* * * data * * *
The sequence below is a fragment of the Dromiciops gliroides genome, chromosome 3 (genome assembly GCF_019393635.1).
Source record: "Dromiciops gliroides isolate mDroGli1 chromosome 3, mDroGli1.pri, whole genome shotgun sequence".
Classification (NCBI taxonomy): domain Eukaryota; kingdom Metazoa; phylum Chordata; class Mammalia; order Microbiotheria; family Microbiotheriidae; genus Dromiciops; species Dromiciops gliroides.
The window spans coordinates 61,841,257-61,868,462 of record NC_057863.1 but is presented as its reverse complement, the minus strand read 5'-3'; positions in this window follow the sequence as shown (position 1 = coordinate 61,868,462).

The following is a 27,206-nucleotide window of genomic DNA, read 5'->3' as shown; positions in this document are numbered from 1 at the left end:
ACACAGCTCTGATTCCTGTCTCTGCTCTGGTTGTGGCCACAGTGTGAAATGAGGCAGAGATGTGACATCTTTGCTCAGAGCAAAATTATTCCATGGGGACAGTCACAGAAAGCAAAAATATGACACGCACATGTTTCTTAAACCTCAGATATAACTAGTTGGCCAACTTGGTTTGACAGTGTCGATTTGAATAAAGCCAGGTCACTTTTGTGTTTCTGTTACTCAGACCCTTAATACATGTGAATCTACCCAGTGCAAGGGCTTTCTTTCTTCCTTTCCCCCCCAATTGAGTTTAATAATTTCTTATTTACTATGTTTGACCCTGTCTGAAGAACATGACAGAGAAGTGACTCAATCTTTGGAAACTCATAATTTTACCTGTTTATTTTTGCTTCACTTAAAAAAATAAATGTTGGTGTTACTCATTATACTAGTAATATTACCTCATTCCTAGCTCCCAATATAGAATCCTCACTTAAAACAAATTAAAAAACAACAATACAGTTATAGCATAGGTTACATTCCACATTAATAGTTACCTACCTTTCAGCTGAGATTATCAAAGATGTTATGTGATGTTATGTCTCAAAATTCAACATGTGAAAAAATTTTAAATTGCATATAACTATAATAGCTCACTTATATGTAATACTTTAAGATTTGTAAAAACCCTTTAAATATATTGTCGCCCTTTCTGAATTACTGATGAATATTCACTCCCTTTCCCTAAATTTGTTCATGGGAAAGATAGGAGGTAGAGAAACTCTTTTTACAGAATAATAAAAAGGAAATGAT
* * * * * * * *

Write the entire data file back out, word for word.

The sequence below is a fragment of the Dromiciops gliroides genome, chromosome 3 (genome assembly GCF_019393635.1).
Source record: "Dromiciops gliroides isolate mDroGli1 chromosome 3, mDroGli1.pri, whole genome shotgun sequence".
Classification (NCBI taxonomy): domain Eukaryota; kingdom Metazoa; phylum Chordata; class Mammalia; order Microbiotheria; family Microbiotheriidae; genus Dromiciops; species Dromiciops gliroides.
The window spans coordinates 61,841,257-61,868,462 of record NC_057863.1 but is presented as its reverse complement, the minus strand read 5'-3'; positions in this window follow the sequence as shown (position 1 = coordinate 61,868,462).

The following is a 27,206-nucleotide window of genomic DNA, read 5'->3' as shown; positions in this document are numbered from 1 at the left end:
ACACAGCTCTGATTCCTGTCTCTGCTCTGGTTGTGGCCACAGTGTGAAATGAGGCAGAGATGTGACATCTTTGCTCAGAGCAAAATTATTCCATGGGGACAGTCACAGAAAGCAAAAATATGACACGCACATGTTTCTTAAACCTCAGATATAACTAGTTGGCCAACTTGGTTTGACAGTGTCGATTTGAATAAAGCCAGGTCACTTTTGTGTTTCTGTTACTCAGACCCTTAATACATGTGAATCTACCCAGTGCAAGGGCTTTCTTTCTTCCTTTCCCCCCCAATTGAGTTTAATAATTTCTTATTTACTATGTTTGACCCTGTCTGAAGAACATGACAGAGAAGTGACTCAATCTTTGGAAACTCATAATTTTACCTGTTTATTTTTGCTTCACTTAAAAAAATAAATGTTGGTGTTACTCATTATACTAGTAATATTACCTCATTCCTAGCTCCCAATATAGAATCCTCACTTAAAACAAATTAAAAAACAACAATACAGTTATAGCATAGGTTACATTCCACATTAATAGTTACCTACCTTTCAGCTGAGATTATCAAAGATGTTATGTGATGTTATGTCTCAAAATTCAACATGTGAAAAAATTTTAAATTGCATATAACTATAATAGCTCACTTATATGTAATACTTTAAGATTTGTAAAAACCCTTTAAATATATTGTCGCCCTTTCTGAATTACTGATGAATATTCACTCCCTTTCCCTAAATTTGTTCATGGGAAAGATAGGAGGTAGAGAAACTCTTTTTACAGAATAATAAAAAGGAAATGAT